Most Will Get This Wrong

Rubik's CubeReaders of a certain age will recall a period in the early 1980’s when Rubik’s Cube was all the rage (back when people still said things like “all the rage”). For a brief time, it was nearly impossible to go anywhere or do anything without being confronted with some reference to the puzzle or the Hungarian professor who invented it. The item has sold 350 million units to date and is easily the world’s top-selling toy of its kind.

LinkedIn is the largest professional social network on the Internet, currently reporting more than 260 million users worldwide since its launch in 2003. The first tentative steps into the world of business-oriented social media came with a set of expectations for participation, not unlike those dictating one’s professional conduct at an in-person business function. For those who wished to expand their circle of contacts beyond conventional networking channels, the platform was a godsend.

"solve if you are a genius" puzzle, with the answer being an upraised middle fingerToday, these two seemingly disparate streams have converged. As the lines between business and social networking have become increasingly blurred, the typical LinkedIn user can expect to see at least one puzzle of some sort in their daily feed. On Monday, it’s a mathematical equation with the headline “Solve This If U R a Genius” affixed to the top. On Wednesday it might be a word search puzzle, inviting us to join the 2,703 commenters who previously discovered the inspirational message hidden within. Some puzzles attempt to pry into the psychological makeup of the user, operating as a sort of abridged version of the Myers-Brigg indicator. Other puzzles attempt to predict what sort of career we should pursue based on our first name.

Although seemingly innocuous fun, the choice to participate in a puzzle on someone’s LinkedIn feed does raise hypothetical questions. Are we naturally conditioned to think better or worse of a co-worker who didn’t know that 7+7/7+7×7-7=50 (or is it 14)? If a prospective employer researches a candidate’s background on LinkedIn, do her chances of landing the job decrease or increase because she located the word “universe” in a word search puzzle? Have our professional standards relaxed to the point where I could bring a Rubik’s Cube to a job interview?*

cartoon with caption "I would have hired you if you didn't post math problems on LinkedIn"LinkedIn is now such an accepted component of doing business that we are constantly besieged with articles telling us what behaviors to avoid when using the product. Anything can be considered LinkedIn taboo, from failing to include a profile picture to having not enough (or too many) personal recommendations. Still, there is little in the way of journalistic guidance when it comes to online puzzles. We want to believe (and the research seems to indicate) that a fun working environment is a more productive one. Most of us recognize that there’s a time and place for frivolity, however, and a time and place to be serious and get things done.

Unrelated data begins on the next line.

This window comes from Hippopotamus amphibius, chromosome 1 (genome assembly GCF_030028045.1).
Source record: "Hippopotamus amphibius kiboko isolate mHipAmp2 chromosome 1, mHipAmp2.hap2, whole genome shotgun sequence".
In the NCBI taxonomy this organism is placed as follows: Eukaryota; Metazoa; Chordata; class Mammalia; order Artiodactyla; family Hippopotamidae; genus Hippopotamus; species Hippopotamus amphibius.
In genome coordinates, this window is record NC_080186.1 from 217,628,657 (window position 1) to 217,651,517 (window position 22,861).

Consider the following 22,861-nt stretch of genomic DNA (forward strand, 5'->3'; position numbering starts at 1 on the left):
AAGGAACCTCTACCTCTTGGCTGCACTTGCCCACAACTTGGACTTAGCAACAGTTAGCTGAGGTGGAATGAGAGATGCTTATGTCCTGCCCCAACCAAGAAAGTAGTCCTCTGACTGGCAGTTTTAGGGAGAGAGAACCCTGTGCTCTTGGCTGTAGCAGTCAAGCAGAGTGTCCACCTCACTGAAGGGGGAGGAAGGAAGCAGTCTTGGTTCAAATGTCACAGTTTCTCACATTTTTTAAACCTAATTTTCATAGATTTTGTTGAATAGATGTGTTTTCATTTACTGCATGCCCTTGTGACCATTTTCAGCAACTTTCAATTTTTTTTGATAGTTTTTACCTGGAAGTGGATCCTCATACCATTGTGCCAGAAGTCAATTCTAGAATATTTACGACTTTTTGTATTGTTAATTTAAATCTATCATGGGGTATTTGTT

LinkedIn has experienced its share of backlash in recent years. Some users have cited the platform’s increasing failure to properly qualify prospective connections, a by-product of the “broad and shallow” recruiting model often employed by mass networking agencies. Others have accused LinkedIn advertisers of flooding inboxes with spam messages, saying the platform offers too little value for the cognitive investment. Kendra Eash of the New Yorker recently published a column of honest LinkedIn recommendations which, like all satire, hits just close enough to home to be brilliant:

“How can I sum up Judy in just one paragraph? I can’t, because she will probably rewrite it. A brilliant micromanager and leader of team anxiety, she never met a project she didn’t want to take over. Judy has inspired thousands of eye rolls during her time here, and anybody that’s going to work with her deserves to be warned in advance.”

LinkedIn is an easy target because we expect better from a professional networking website. The inclusion of puzzles on our feeds increasingly risks distancing us from our purpose for being there, disguising digital pablum as meaningful engagement. That said, the viral attraction of puzzles might have business value as a mechanism for screening talent. Already, headhunters have begun posting arithmetic problems (“If you can solve this, I might be interested in hiring you”) as a way to thin the field of prospective job candidates.